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After our wonderful visit to Hungary last year we vowed to go back again this year and we duly did from the 7th to the 14th May, this time taking a small group with us! This year we decided to travel independently which had some advantages such as having the flexibility to decide which of the sites we visited last year to return to this year. We also wanted to try some new sites which had been researched beforehand.

Spring in Hungary was very late this year, with some insectivore species only just starting to return during our week. Perhaps we didnt realise how variable the seasons can be in Hungary with certain species arriving a good two weeks later than last year. Despite missing a few summer visitors we still had a wonderful week notching up 17 more species than last years organised tour!

I will do a full trip report soon, even if only to do Paul Wilsons photos the justice they deserve.

Here is a summary of our most notable sightings-

Bukk Hills NP Collared Flycatcher, Middle Spotted Woodpecker, White Backed Woodpecker, Black Woodpecker, Wryneck, Black Stork, Saker Falcon, Imperial Eagle, Barred Warbler, Lesser Spotted Eagle, Honey Buzzard, Bee Eater, Red Backed Shrike & one of the main highlights of the trip a pair of Ural Owls.

Fishponds / Plains Little Bittern, Red Necked Grebe, Syrian Woodpecker, Black Stork, Purple Heron, Tawny Pipit, Crested Lark, Roller, Hoopoe, White Winged Black Tern, Caspian Gull, Red Footed Falcon, Icterine Warbler, Lesser Spotted Woodpecker & Wryneck.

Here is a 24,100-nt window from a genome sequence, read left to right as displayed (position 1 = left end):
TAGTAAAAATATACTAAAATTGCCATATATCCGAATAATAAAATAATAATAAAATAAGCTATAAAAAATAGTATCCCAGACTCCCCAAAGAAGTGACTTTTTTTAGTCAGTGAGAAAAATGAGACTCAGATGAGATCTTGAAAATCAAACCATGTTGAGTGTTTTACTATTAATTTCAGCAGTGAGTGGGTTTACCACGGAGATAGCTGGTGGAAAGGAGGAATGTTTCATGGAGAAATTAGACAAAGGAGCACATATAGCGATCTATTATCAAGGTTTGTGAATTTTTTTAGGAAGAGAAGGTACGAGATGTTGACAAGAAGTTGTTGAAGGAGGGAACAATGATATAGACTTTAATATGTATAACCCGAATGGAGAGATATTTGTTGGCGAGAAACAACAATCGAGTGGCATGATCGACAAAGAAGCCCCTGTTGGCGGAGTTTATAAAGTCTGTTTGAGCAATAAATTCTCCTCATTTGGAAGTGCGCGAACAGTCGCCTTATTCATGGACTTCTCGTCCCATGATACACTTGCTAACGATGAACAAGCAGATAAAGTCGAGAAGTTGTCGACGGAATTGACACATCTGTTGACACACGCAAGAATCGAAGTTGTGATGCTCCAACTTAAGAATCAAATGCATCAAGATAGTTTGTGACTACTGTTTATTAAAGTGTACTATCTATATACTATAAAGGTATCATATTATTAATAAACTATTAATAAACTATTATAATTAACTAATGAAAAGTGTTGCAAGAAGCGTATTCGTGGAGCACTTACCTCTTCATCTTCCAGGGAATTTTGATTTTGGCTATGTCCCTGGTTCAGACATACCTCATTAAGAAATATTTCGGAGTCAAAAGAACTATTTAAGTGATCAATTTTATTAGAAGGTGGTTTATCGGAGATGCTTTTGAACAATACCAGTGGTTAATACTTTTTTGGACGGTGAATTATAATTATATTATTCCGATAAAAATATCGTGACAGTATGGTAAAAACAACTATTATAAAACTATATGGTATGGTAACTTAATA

Hortobagy NP White Tailed Eagle, Long Legged Buzzard, Saker Falcon, Honey Buzzard, Whiskered Tern, White Winged Black Tern, Ferruginous Duck, Squacco Heron, Spoonbill, Purple Heron, Night Heron, Little Bittern, Fed Footed Falcon (largest colony in Hungary consisting of 100 pairs), Corncrake, Savis Warbler, Penduline Tit, Bluethroat, Nightjar, Bee Eater, Montagus Harrier, Long Eared Owl, Pygmy Cormorant, Great Bustard, Stone Curlew, Quail & Wood Sandpiper.

Even the birding in or around the hotel grounds can be fantastic, prior to breakfast we could see with relative ease the following species Serin, Black Redstart, Hawfinch, Golden Oriole, Cuckoo, Icterine Warbler, Spotted Flycatcher, Tree Sparrow (how common?), Wryneck, Middle Spotted Woodpecker, Green Woodpecker, Hoopoe & Wood Warbler.

We did however miss out on Grey Headed Woodpecker, River Warbler & Lesser Grey Shrike (which were all seen last year) & Aquatic Warbler for the second year running, they hadnt even arrived.

Its almost like stepping back in time with small quiet villages, each one having its own nesting White Stork, with environmentally friendly farmland surrounding and large areas of Beech forest. Birds like Tree Sparrow, Corn Bunting, Yellow Wagtail, Turtle Dove and Cuckoo are everywhere which is refreshing to see.

Hungary is a wonderful destination for general birding offering most of the typical eastern European species. Travelling is easy, stress free and on good roads with very little traffic, you can access pretty much anywhere with very little land being private. There is also no litter or dog excrement to stand in and no muddy dogs jumping up at you while youre birding. What more could you ask for?

Roll on next year.


-- Edited by Simon Warford on Thursday 26th of May 2011 11:44:23 PM